For another example of how one dude handles wilderness, I just make a short table (12 or 16 entries). The players tell me the direction they are heading (I do have terrain figured out beforehand, but nothing else) and I check each hex for a random encounter. Most of these encounters are lifted from Carcosa, so they have a lot of underlying depth in a sentence or two, and are also easily modified to suit near any campaign.
This is a really interesting approach. It lies somewhere between having nothing other than terrain and rolling wandering monsters and keying up hexes statically. In computer science terms, this method is somewhat like late binding. I see several advantages: one, less material is needed; two, the referee can be surprised along with the players; three, you end up building a setting through play gradually rather than all at once prior to the game (compare to the character build versus development through play game styles).
There are several things that I want in a hexcrawl that are not supported by the Aplus method though, assuming I am understanding it correctly. I would like the direction chosen by the players to matter regarding more than the terrain type. Assuming that there is only one list of encounters in play, it seems like you would have the same die roll no matter which direction was chosen. It’s not exactly the same thing as a quantum ogre, but it does seem to preclude information gathering beforehand.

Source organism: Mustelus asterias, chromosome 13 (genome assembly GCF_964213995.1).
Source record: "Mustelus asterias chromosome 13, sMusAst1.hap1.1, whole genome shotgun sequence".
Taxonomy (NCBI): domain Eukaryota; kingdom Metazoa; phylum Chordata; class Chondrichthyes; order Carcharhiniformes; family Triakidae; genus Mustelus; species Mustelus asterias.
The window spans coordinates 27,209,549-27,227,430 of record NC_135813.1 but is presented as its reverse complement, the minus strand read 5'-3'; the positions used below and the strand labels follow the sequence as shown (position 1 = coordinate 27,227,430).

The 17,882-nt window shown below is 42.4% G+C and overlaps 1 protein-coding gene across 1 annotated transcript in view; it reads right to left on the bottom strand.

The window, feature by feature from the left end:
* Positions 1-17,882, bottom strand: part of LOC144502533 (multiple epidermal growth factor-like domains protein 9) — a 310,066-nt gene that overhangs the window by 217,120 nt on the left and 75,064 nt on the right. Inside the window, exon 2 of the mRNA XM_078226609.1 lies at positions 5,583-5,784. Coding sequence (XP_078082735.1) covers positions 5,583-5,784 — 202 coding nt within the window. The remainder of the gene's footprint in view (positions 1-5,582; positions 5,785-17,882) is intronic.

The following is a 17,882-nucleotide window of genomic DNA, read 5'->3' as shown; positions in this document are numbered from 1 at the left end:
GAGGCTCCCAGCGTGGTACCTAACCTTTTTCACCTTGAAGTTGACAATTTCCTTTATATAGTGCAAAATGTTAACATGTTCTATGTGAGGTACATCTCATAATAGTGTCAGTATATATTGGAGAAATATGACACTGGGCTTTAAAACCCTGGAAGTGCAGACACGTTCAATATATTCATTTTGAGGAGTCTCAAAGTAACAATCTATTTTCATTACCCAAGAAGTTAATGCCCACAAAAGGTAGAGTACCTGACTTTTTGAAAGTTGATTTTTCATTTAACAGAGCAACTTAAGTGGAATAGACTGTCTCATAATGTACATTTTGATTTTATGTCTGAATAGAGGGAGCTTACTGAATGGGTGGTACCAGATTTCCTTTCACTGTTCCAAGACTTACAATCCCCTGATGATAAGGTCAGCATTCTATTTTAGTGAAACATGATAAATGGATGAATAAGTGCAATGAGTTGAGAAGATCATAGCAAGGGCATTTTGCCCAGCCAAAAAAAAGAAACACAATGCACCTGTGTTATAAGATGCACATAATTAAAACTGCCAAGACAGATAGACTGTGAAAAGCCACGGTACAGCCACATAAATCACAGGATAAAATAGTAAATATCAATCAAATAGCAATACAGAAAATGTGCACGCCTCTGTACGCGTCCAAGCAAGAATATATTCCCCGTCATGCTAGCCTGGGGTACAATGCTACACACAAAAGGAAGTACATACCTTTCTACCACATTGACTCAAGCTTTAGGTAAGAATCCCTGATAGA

Unless information gathering, in addition to actual travel, is grounds for determining hex contents. In other words, things start to exist only when you look at them, and researching rumors and travel are both ways of “looking at” hexes. That sounds promising, but I suspect it would fluster me at the table, so I still think I would prefer to precompile. Also, I’m really bad at taking notes during play, so I fear that I would end up losing much of the richness created at the table. (I really think good session note taking is one of the most valuable referee skills, and I’m terrible at it.)
There are two other little subsystems that I have been working on (for future posts) which also require having some hexes set down beforehand. The first is autogenerating rumor lists based on the contents of adjacent hexes. Yes, it’s about as simple as it sounds, but I added a few complications to decrease the predictability somewhat. The second is creating relationships between the contents of different hexes. For example, the wizard in the tower in hex A might be interested in capturing the creature in hex B or taking vengeance on the fighter is settlement C. I don’t really have a system for that yet, but I’m working on it.
All that being said, I like the Aplus method and think it is very practical, especially for people like me who probably tend to make the perfect the enemy of the good. I may try it the next time I want to get a game going with minimal prep. It did also make me step back from the systems that I had been working on and ask myself what I was gaining from the amount of work I was doing, which is useful to do periodically.